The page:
Measuring TDS is a quick and easy technique to get an idea of the quality of your water. There are dissolved ions in all non-pure water sources, which are known collectively as “total dissolved solids,” or TDS.
How can TDS get into water so easily? Water, or H2O, is an excellent solvent. The pollutants it encounters on the way to your drinking glass will be able to be retained by this substance.
Water with a high concentration of total dissolved solids isn’t generally a bad thing. TDS can be beneficial or toxic depending on its composition. What are the main types of TDS in water, Let’s see in this blog –
Dissolved solids (TDS) in water
Now that you know what TDS stands for, let’s take a look at the many sorts of TDS you could encounter in your water. To simplify things, there are four main forms of TDS: minerals, salts, dissolved metal particles and organic materials.
Minerals like magnesium and calcium are found naturally in water. Small amounts of minerals are discharged into rivers, streams, and lakes when they come into touch with mineral-rich rocks. There are numerous benefits to drinking mineral-rich water.
Minerals and gases reacting with water as it moves slowly through the Earth’s crust affect the chemical composition of groundwater that’s why Groundwater may contain naturally occurring salts.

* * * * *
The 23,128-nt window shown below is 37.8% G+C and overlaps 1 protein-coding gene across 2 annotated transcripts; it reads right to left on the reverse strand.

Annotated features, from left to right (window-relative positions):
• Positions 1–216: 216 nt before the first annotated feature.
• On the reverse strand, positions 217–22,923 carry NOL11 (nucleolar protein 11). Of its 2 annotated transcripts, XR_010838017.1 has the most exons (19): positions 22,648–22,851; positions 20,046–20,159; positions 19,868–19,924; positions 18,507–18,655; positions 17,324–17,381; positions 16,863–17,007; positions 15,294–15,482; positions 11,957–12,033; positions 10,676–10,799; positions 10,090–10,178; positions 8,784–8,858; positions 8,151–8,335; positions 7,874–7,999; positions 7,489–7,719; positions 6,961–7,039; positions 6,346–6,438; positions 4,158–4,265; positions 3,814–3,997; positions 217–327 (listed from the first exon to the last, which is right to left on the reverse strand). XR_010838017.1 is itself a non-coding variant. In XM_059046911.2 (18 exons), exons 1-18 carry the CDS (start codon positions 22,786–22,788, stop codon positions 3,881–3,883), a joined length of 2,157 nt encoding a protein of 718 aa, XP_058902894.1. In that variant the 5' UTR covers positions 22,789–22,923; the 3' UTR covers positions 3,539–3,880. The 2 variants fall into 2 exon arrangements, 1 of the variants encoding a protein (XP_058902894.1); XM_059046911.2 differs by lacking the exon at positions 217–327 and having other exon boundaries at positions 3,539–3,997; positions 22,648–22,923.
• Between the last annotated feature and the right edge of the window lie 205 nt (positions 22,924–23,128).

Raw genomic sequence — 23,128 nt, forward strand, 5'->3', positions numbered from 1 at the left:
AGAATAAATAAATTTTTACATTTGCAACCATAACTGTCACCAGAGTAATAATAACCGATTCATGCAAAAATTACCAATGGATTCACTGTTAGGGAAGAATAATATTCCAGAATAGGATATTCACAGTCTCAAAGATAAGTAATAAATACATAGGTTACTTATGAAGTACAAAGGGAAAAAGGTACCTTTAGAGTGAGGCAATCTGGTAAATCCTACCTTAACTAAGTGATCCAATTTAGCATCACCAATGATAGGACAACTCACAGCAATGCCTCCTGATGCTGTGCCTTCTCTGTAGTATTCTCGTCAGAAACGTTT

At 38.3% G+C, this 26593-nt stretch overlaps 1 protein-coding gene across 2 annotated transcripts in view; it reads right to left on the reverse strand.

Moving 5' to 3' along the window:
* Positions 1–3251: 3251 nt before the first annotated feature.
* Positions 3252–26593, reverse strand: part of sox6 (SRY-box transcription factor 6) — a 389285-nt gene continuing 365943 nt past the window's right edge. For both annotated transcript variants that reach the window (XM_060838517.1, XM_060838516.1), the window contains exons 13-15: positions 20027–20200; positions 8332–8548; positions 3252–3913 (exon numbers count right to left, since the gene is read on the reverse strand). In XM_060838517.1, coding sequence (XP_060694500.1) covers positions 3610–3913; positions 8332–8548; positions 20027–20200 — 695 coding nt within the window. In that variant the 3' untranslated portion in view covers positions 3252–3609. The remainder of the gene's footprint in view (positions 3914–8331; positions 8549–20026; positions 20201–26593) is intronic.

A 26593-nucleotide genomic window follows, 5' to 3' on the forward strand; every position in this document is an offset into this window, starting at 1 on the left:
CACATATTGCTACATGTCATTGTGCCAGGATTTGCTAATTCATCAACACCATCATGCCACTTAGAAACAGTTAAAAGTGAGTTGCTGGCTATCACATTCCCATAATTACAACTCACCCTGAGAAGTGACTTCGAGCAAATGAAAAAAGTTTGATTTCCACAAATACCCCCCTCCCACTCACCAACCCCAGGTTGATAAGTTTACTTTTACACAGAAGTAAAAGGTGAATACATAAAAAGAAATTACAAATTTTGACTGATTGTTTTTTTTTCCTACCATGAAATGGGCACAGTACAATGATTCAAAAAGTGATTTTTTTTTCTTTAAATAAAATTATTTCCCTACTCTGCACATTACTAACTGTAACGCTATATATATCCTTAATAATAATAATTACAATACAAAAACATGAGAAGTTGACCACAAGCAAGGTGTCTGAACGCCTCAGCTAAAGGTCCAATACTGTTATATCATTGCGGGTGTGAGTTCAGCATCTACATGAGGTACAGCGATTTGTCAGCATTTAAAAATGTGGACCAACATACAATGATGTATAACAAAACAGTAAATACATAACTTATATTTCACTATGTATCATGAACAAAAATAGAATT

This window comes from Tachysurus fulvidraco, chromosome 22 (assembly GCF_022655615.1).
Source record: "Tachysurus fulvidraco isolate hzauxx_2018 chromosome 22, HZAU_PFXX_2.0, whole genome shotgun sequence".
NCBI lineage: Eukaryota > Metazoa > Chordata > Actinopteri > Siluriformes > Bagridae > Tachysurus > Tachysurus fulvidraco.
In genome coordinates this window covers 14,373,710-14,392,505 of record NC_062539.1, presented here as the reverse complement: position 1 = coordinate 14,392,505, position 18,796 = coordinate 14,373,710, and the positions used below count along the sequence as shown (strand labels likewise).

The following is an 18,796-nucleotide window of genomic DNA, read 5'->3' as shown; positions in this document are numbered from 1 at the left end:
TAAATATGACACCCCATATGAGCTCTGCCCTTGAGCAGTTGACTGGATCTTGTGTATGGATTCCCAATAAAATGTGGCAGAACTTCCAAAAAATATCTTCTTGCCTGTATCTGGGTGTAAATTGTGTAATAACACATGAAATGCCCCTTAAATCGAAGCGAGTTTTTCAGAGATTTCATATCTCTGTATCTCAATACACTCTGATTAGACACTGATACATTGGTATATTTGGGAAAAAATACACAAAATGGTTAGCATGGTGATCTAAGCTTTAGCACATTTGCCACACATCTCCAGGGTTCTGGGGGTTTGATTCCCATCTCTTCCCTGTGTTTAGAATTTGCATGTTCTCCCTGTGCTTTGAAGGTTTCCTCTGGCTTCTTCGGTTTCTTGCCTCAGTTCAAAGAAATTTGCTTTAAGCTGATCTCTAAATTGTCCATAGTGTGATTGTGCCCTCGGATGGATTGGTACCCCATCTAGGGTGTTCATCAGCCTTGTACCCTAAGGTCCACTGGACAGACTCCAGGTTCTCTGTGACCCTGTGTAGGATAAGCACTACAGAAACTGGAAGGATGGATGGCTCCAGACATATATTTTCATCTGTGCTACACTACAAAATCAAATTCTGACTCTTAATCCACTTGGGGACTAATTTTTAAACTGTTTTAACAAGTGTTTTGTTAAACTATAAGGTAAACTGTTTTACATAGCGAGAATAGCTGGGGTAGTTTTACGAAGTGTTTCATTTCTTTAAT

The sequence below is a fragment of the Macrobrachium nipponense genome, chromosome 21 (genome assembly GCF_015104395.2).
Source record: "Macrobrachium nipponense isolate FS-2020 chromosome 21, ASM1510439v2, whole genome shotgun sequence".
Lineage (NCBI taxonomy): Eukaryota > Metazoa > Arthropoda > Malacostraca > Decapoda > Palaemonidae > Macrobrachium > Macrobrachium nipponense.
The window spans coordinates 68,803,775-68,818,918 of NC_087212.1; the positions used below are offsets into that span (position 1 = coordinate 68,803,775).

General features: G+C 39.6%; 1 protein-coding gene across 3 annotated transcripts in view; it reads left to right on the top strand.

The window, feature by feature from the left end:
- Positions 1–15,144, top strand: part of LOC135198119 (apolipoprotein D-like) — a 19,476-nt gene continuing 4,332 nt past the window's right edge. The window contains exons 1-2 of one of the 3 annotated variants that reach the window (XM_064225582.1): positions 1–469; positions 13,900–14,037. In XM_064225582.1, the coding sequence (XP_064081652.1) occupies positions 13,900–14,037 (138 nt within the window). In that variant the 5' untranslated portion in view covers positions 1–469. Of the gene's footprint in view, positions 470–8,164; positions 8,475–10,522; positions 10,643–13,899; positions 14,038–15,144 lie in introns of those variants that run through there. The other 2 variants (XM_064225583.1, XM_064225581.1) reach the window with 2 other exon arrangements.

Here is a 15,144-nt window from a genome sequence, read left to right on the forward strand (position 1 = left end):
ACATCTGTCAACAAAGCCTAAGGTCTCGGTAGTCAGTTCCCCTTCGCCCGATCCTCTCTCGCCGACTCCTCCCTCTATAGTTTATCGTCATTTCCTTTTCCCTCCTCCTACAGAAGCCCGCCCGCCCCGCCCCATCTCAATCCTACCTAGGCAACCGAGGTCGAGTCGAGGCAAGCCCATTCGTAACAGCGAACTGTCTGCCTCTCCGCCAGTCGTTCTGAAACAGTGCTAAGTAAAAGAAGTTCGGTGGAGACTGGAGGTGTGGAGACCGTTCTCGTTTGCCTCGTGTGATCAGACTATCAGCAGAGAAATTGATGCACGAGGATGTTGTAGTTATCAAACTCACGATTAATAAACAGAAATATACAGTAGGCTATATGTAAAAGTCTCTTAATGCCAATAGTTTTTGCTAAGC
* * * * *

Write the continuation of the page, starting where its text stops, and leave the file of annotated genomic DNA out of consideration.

Metals that have been dissolved
Pollution is the primary route by which dissolved metals enter waterways. Some metal are dissolve into water and this can also be lead by industrial waste and human activities such as mining. Metals can be found in trace levels in rocks and soil, and certain metal pipes can also increase the concentration of dissolved metals in water.
Material made of living organisms
This organic substance is typically found in water due to algae or plant degradation. Natural organic matter is largely eliminated during water treatment in municipal applications.
If the TDS in your water is over 500, you should have it analyzed so you know exactly what is causing it.
Source of TDS
It is possible to obtain total dissolved solids from a variety of sources. Now these days many things like Sewage, water treatment chemicals, agricultural runoff, and industrial effluent can leads to water pollution. TDS can also be found in natural sources, such as soils and rocks. There are many sources of TDS in urban runoff, including rainwater that flows through urban landscapes, as well as the pipes and plumbing components that bring water to a home.
Make sure to keep in mind that TDS isn’t necessarily terrible news. Minerals springs and Carbonate deposits can contain “beneficial” TDS-like minerals. Seawater intrusion or de-icing substances on city roadways can lead to salts, a typical kind of TDS, ending up in drinking water.
Effect of High TDS in Water
It is incorrect to assume that high TDS water is hazardous because it depends on the type of TDS in the water. Consider that a high TDS value could be the result of water with an excessive mineral content.
TDS levels above 500 parts per million are considered excessive by the Environmental Protection Agency (EPA). If the TDS level in the water exceeds 1,000 parts per million (ppm), it should not be ingested.